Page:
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USA seeks to catapult self into vanguard of ocean energy R&D with PacWave South, a first-of-its-kind wave power test site off the coast of Oregon (image courtesy of PacWave South).

Clean Power

Ocean Energy Gets Its Galaxy Quest On: Never Give Up, Never Surrender

USA seeks to catapult self into vanguard of ocean energy R&D with PacWave South, a first-of-its-kind wave power test site off the coast of Oregon.

Ocean energy has been an also-ran in the decarbonization race, but that could change in short order. Last week, the US Department of Energy threw down a cool 25 million clams in funding for 8 new ocean-based energy projects at PacWave South, which is billed as the first ever accredited, grid-connected, pre-permitted, open-water wave energy test facility in the US.

What’s The Big Deal About Ocean Energy?

Oceans cover about 71% of the Earth’s surface, a figure that is all but certain to bump up a notch or two as the impacts of climate change take hold. With all that surface area ripe for the picking, it’s little wonder that researchers and investors are eyeballing the ocean environment for new opportunities to harvest zero emission energy.

Offshore wind technology has made a good start on oceangoing energy harvesters, and there is already talk of piggybacking floating solar panels on offshore wind farms. That’s all well and good, but neither wind nor solar energy is unique to oceans. The really interesting activity in the ocean energy field is taking place in the area of wave power, in which mechanical devices are deployed to convert the infinite energy of ocean waves into electricity.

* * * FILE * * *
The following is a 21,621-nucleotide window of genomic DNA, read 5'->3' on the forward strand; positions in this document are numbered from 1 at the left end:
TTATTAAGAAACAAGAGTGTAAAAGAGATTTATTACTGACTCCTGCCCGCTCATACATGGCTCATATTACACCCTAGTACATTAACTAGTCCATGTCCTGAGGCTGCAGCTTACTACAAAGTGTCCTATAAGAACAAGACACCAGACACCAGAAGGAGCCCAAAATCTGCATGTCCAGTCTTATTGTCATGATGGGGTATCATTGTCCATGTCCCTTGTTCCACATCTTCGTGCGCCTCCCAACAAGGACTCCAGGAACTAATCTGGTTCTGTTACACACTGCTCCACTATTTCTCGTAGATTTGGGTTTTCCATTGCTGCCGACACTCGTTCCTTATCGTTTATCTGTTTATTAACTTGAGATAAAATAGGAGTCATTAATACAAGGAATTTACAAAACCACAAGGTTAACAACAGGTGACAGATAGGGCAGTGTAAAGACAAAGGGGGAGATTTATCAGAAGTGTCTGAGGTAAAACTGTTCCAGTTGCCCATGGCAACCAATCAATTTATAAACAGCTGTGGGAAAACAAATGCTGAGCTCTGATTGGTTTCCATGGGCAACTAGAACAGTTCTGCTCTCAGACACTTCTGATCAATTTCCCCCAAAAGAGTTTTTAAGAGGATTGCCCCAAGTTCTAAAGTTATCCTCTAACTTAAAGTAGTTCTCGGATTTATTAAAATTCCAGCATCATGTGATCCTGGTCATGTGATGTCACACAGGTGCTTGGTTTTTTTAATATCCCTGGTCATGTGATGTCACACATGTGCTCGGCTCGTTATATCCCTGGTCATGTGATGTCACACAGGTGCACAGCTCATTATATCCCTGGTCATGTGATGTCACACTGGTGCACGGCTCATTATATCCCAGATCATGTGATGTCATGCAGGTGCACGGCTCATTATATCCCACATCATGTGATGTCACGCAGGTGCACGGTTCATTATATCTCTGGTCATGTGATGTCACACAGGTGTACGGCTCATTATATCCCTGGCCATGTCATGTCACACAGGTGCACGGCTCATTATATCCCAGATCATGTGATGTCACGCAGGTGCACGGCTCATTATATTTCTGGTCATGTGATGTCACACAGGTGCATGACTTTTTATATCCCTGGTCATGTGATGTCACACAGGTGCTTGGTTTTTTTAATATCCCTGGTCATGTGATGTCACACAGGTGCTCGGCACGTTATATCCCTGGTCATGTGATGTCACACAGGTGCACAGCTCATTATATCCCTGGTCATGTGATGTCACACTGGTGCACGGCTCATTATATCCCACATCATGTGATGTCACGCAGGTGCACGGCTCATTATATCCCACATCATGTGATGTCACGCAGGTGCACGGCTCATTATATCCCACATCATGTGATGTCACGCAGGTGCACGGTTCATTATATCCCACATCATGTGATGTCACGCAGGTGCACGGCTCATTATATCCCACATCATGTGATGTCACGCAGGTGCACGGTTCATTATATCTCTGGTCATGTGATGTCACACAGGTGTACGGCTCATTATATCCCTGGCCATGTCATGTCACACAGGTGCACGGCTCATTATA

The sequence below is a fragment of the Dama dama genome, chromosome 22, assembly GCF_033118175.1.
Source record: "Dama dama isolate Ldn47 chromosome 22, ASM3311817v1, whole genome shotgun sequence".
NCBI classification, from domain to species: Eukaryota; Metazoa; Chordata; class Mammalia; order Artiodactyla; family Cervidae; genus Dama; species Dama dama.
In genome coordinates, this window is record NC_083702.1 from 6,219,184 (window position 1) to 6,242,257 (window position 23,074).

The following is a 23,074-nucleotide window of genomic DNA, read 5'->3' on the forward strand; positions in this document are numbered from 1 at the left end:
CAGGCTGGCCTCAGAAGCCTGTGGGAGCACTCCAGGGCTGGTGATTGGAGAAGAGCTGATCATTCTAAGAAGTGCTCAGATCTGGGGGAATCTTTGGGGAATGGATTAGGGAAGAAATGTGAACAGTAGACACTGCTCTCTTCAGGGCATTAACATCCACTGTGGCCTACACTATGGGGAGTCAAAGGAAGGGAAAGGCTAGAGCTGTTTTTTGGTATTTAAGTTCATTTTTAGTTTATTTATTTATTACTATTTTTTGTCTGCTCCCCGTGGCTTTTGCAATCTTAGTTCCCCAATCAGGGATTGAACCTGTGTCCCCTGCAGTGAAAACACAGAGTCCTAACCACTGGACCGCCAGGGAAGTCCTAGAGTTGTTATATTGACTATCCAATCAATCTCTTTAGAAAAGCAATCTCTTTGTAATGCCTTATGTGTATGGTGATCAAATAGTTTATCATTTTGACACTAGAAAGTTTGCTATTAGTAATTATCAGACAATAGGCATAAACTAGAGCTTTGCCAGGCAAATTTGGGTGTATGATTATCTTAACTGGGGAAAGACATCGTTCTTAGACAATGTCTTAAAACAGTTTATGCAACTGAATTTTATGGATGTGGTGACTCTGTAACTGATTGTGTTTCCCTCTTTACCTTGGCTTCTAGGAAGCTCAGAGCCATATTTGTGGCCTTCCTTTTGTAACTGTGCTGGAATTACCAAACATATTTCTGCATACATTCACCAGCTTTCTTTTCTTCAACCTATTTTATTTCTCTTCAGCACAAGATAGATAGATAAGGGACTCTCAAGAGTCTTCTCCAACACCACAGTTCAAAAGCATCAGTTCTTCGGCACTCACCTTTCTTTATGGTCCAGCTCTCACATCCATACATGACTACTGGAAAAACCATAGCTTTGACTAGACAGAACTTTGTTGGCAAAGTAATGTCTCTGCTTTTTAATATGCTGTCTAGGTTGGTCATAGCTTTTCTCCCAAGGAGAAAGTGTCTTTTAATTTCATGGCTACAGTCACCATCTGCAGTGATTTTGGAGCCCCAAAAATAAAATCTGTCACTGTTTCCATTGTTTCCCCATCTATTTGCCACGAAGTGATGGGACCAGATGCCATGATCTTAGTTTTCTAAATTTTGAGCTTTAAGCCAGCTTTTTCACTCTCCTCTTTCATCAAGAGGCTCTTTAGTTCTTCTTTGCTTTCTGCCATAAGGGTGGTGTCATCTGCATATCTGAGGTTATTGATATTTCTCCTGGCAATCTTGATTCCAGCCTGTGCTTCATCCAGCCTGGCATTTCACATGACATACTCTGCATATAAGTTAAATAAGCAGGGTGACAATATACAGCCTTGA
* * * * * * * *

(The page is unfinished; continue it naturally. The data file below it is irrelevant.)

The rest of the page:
That’s not quite as easy as it sounds. Over the past 10 years, the pages of CleanTechnica have been filled with news about one wave energy device after another, but widespread commercial deployment has proved elusive.

However, in recent months, the idea of piggybacking wave energy converters on wind farms has begun to catch on, and that could breathe new life into the field. The wind-wave mashup could help defray the cost of transmitting wave-generated electricity to shore, by sharing transmission cables, onshore substations and other infrastructure.

25 Million Clams For Ocean Energy R&D

With that in mind, let’s take a good look at the new $25 million in funding showered by the Water Power Technologies Office of the US Department of Energy on the PacWave South ocean energy test site, off the Oregon coast.

Part of the reason for wave energy’s second-rate status among renewables is the difficulty in obtaining suitable sites for testing. Back in 2010, the US Navy and Marine Corps supported the establishment of a wave energy test site in the state of Hawaii. It is the first grid-connected test site of its kind in the US, but its location in Kaneohe Bay means that it falls short in the open-ocean department.